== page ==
Happy Hanukkah!

Happy Hanukkah to all of our Jewish friends and family!!

As was mentioned in the last Dear Maggie column, school-parent Jenny Hill has been going into all of the classrooms this week to teach the kids about the Festival of Lights!

Jenny is so grateful for the opportunity to have conversations with the students about her faith and about her family’s traditions in celebrating Hanukkah.  She wanted to share her experiences with all of you.

I wanted to thank all the SMOS staff and families for inviting me in for the 3rd year of Hanukkah presentations! This year I had Jillian Guenther assisting in her boy’s classes, and any parents who celebrate Hanukkah are always invited!

We talked about the story of Hanukkah, the customs & traditions our family does to celebrate, and I showed them how to light the Menorah. I also brought in a yarmulke and tallit to show how we dress in synagogue, and a blew a shofar (all Jewish rituals but not Hanukkah related.)

Let me just say that these kids are so inquisitive & thoughtful about other people’s religions!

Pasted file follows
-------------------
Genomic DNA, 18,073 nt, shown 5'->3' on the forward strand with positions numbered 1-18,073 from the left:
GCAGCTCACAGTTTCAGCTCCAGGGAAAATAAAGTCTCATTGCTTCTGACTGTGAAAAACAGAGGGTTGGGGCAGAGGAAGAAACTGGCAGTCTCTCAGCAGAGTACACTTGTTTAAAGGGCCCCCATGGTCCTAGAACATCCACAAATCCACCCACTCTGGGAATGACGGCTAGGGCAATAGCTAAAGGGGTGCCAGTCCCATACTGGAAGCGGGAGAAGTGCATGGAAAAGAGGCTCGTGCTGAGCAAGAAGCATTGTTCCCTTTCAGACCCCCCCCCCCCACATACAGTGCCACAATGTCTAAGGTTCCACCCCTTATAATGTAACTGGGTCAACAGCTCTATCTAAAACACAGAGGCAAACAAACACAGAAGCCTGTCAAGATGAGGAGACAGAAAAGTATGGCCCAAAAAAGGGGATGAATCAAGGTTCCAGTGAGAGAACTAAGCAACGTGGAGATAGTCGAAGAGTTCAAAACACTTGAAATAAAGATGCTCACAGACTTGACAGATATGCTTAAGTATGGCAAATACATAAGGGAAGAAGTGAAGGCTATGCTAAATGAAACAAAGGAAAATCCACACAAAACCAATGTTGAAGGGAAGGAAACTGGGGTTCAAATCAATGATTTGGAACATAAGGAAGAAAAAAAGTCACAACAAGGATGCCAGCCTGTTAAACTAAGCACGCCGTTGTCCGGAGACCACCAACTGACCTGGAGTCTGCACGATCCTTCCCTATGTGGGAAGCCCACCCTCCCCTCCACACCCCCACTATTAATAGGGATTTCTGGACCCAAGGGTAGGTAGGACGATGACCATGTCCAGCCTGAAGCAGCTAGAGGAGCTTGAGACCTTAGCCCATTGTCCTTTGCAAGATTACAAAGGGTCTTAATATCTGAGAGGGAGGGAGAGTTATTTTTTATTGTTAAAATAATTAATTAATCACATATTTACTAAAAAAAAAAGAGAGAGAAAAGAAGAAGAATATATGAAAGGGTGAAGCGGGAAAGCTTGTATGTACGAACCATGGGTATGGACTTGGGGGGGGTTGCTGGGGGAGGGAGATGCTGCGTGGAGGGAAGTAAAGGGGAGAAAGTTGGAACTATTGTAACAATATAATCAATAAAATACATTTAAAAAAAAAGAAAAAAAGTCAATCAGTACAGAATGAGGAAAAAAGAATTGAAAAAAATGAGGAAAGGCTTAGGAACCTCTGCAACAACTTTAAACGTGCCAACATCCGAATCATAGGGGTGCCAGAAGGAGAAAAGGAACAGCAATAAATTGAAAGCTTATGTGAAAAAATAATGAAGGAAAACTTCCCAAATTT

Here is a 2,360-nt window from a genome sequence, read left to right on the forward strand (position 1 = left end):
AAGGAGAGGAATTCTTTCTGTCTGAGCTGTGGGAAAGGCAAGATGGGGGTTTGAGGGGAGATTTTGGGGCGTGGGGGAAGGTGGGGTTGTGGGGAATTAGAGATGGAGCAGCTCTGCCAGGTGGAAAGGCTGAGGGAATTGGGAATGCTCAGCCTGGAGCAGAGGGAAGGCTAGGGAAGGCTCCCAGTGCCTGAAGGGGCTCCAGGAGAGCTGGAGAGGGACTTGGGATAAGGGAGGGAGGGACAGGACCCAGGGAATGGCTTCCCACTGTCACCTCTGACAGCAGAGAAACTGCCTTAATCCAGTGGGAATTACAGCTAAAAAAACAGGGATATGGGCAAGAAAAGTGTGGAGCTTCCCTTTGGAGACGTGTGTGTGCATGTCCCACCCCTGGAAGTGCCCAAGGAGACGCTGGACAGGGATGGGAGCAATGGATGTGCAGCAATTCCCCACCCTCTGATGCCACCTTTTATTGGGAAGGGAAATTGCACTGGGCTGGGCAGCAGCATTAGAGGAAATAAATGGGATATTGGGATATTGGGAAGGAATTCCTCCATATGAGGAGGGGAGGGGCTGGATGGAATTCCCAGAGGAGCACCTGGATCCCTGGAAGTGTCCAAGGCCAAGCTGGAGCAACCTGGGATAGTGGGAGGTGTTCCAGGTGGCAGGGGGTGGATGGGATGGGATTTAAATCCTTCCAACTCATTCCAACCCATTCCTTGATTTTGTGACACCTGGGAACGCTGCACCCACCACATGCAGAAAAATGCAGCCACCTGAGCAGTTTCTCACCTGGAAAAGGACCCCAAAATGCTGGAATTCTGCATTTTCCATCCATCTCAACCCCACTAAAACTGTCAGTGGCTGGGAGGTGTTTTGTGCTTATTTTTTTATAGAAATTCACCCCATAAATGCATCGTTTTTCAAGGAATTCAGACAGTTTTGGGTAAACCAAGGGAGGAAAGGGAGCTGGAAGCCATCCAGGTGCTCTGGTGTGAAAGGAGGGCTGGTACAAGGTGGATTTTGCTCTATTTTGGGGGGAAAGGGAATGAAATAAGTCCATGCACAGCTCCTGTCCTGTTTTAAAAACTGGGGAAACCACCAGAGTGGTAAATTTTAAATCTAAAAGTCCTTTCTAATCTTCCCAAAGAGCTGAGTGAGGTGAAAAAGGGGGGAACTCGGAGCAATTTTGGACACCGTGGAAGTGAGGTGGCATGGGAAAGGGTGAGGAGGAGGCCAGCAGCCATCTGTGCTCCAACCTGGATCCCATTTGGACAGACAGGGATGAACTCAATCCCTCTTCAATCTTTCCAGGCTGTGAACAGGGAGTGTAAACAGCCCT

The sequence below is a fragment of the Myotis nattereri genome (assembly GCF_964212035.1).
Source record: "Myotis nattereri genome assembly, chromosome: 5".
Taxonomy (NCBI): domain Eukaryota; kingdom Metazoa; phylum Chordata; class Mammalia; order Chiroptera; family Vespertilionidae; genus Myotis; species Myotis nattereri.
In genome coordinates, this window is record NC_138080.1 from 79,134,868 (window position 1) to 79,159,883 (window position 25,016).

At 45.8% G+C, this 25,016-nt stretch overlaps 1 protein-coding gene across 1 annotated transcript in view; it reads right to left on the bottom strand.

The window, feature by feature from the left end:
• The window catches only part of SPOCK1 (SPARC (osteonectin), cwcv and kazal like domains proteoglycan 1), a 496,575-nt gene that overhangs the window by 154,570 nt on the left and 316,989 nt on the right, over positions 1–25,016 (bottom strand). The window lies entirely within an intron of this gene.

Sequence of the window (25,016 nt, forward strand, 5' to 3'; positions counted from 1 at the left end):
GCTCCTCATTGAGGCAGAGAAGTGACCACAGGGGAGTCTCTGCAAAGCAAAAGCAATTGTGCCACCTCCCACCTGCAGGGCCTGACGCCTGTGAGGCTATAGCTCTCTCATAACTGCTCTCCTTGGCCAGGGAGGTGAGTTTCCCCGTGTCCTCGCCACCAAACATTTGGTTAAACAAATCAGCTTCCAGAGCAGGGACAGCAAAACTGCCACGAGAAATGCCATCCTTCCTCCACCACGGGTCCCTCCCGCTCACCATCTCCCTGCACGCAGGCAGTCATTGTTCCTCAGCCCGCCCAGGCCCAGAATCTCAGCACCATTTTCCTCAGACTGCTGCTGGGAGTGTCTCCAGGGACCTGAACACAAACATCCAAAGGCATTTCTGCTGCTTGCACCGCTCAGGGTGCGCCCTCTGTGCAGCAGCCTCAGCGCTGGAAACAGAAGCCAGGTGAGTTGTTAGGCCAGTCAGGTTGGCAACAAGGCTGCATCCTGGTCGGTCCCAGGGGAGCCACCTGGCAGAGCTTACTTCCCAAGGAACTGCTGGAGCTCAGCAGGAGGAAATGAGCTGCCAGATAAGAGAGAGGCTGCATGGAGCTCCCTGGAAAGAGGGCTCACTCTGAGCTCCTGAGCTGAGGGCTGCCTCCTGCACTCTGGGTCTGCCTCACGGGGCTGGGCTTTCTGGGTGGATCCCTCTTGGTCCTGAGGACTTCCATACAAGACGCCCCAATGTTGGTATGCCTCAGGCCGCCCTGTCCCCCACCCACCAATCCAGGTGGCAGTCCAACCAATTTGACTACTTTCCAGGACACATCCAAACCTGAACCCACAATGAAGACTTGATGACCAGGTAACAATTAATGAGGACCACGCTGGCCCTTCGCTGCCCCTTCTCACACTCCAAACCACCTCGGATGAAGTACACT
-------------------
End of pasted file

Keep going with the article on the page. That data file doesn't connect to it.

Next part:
While we have a few Jewish parents/grandparents at the school, we have many Catholic families with Jewish aunts, uncles, great grandparents and best family friends! The majority of questions the students asked dealt with how we navigate the holidays as a family with a Jewish and Catholic parent. I told them about how my kids do day school at SMOS, and study on Saturdays (and eventually Wed evening) at synagogue to prepare for their b’nai mitzvahs when they turn 13.

I explained that interfaith families can be any multitude of religions coming together in one body, not just Jewish and Catholic, and that each families defines how that works for them. When the students asked the more technical questions of how the opposing beliefs exist together, I tell them what Hugo once told me. He said, “Mom, you can’t understand because you’re Jewish, but I can because I am interfaith. I can be all Jewish, and all Catholic, and believe in everything. It all makes sense to me.” And the students were quick to point out that both religions focused on love, compassion and faith.


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